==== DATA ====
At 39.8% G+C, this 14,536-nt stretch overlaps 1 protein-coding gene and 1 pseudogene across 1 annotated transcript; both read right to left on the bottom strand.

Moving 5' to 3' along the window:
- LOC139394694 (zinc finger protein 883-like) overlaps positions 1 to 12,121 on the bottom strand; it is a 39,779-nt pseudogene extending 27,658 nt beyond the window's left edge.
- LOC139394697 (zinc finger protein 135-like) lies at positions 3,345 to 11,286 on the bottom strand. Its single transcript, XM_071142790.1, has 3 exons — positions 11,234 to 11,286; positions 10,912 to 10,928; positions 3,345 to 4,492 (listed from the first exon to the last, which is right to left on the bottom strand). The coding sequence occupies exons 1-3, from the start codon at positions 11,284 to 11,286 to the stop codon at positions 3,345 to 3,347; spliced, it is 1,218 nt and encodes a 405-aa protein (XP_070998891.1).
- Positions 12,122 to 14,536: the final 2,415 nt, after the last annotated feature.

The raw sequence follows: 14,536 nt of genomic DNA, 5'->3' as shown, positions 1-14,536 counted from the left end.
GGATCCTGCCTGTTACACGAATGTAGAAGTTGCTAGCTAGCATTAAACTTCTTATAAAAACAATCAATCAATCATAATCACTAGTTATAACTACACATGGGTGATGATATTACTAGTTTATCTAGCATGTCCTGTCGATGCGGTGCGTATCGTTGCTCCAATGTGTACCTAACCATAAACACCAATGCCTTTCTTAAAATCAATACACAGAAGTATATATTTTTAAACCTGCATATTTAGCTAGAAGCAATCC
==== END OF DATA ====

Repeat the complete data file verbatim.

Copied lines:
At 39.8% G+C, this 14,536-nt stretch overlaps 1 protein-coding gene and 1 pseudogene across 1 annotated transcript; both read right to left on the bottom strand.

Moving 5' to 3' along the window:
- LOC139394694 (zinc finger protein 883-like) overlaps positions 1 to 12,121 on the bottom strand; it is a 39,779-nt pseudogene extending 27,658 nt beyond the window's left edge.
- LOC139394697 (zinc finger protein 135-like) lies at positions 3,345 to 11,286 on the bottom strand. Its single transcript, XM_071142790.1, has 3 exons — positions 11,234 to 11,286; positions 10,912 to 10,928; positions 3,345 to 4,492 (listed from the first exon to the last, which is right to left on the bottom strand). The coding sequence occupies exons 1-3, from the start codon at positions 11,284 to 11,286 to the stop codon at positions 3,345 to 3,347; spliced, it is 1,218 nt and encodes a 405-aa protein (XP_070998891.1).
- Positions 12,122 to 14,536: the final 2,415 nt, after the last annotated feature.

The raw sequence follows: 14,536 nt of genomic DNA, 5'->3' as shown, positions 1-14,536 counted from the left end.
GGATCCTGCCTGTTACACGAATGTAGAAGTTGCTAGCTAGCATTAAACTTCTTATAAAAACAATCAATCAATCATAATCACTAGTTATAACTACACATGGGTGATGATATTACTAGTTTATCTAGCATGTCCTGTCGATGCGGTGCGTATCGTTGCTCCAATGTGTACCTAACCATAAACACCAATGCCTTTCTTAAAATCAATACACAGAAGTATATATTTTTAAACCTGCATATTTAGCTAGAAGCAATCC